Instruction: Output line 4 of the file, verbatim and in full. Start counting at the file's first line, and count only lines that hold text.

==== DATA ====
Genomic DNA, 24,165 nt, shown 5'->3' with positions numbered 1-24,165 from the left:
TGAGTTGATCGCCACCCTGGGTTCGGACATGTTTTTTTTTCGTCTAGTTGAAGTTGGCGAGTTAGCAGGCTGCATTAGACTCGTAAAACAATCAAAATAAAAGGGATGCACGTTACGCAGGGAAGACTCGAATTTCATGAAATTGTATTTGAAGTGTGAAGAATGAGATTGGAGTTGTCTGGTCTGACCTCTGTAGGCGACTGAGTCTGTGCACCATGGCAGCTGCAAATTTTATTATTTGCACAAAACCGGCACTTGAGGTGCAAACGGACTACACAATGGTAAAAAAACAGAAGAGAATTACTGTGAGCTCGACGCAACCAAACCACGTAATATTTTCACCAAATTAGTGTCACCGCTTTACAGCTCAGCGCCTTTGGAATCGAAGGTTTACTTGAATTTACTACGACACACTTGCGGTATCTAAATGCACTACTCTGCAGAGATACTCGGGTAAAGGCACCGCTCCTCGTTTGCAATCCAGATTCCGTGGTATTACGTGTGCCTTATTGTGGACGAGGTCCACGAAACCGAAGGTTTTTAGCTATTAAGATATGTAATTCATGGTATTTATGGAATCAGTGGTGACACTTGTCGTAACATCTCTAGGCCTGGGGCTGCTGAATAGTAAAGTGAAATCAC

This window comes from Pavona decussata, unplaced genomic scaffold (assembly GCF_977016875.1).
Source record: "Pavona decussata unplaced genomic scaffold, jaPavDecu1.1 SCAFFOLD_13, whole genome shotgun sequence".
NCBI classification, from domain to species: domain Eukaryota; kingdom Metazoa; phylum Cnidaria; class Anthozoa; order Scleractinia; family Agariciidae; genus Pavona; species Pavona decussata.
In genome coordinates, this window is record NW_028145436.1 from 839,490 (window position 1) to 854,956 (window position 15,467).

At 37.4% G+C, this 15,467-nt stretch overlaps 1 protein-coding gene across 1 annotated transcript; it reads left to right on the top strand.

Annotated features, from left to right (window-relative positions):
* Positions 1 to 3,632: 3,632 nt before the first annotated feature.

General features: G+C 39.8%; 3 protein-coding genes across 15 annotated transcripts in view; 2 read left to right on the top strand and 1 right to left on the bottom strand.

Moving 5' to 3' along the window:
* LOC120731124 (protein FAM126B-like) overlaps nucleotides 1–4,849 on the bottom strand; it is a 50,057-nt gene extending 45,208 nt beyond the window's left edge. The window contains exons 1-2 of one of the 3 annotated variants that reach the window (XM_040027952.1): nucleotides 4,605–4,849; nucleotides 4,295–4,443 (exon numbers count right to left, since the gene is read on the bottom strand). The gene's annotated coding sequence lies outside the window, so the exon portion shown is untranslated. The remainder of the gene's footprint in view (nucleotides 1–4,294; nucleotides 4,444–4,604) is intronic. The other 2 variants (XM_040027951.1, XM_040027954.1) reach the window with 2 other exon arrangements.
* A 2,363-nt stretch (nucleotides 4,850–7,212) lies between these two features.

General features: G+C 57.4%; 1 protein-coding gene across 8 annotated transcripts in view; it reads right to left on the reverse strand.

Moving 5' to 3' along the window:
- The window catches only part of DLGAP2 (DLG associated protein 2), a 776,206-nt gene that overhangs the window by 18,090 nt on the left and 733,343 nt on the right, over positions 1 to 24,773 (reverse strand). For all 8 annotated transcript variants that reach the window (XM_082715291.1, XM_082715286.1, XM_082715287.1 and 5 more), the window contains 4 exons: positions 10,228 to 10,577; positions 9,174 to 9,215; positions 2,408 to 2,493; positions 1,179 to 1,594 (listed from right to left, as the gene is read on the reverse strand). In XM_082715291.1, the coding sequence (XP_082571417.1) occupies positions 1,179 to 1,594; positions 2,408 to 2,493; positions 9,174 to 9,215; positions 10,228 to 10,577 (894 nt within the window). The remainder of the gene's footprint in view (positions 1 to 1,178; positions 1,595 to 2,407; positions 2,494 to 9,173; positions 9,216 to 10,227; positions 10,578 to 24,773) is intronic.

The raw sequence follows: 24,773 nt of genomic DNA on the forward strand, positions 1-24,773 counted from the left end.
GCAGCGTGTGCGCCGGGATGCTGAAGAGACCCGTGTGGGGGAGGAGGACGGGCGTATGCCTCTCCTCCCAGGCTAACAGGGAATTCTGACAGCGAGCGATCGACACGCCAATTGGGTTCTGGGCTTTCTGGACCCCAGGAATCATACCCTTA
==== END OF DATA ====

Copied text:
Source record: "Pavona decussata unplaced genomic scaffold, jaPavDecu1.1 SCAFFOLD_13, whole genome shotgun sequence".